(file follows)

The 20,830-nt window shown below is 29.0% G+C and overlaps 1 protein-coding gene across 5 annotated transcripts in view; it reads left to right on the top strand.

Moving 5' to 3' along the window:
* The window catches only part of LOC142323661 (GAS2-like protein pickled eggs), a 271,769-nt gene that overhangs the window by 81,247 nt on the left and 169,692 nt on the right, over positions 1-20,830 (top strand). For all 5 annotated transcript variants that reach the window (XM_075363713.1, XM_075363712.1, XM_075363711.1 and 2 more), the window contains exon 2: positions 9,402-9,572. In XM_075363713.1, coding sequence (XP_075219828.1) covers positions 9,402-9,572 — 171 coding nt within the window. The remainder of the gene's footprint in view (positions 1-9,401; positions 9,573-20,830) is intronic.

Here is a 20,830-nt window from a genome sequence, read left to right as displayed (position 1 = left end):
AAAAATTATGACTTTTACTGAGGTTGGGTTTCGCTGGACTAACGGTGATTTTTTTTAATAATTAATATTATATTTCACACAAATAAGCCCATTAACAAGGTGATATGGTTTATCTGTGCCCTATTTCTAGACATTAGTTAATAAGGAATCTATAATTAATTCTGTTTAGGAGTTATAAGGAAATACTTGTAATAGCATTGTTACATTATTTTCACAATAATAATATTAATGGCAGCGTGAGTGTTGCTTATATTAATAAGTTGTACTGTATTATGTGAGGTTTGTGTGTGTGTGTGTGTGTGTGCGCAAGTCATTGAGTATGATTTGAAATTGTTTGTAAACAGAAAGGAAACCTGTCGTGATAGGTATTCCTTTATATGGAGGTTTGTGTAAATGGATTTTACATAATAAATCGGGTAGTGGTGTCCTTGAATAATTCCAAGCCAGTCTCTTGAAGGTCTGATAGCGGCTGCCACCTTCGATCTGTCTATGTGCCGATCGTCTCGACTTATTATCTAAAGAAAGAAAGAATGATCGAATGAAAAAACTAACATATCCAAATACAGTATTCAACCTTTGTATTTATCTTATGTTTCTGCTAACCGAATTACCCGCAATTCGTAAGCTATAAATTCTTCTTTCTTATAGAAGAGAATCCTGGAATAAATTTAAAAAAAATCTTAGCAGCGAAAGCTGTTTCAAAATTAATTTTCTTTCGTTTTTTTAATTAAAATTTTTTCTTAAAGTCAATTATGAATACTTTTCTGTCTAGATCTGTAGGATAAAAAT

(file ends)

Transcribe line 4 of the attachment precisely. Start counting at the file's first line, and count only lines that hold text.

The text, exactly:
Here is a 20,830-nt window from a genome sequence, read left to right as displayed (position 1 = left end):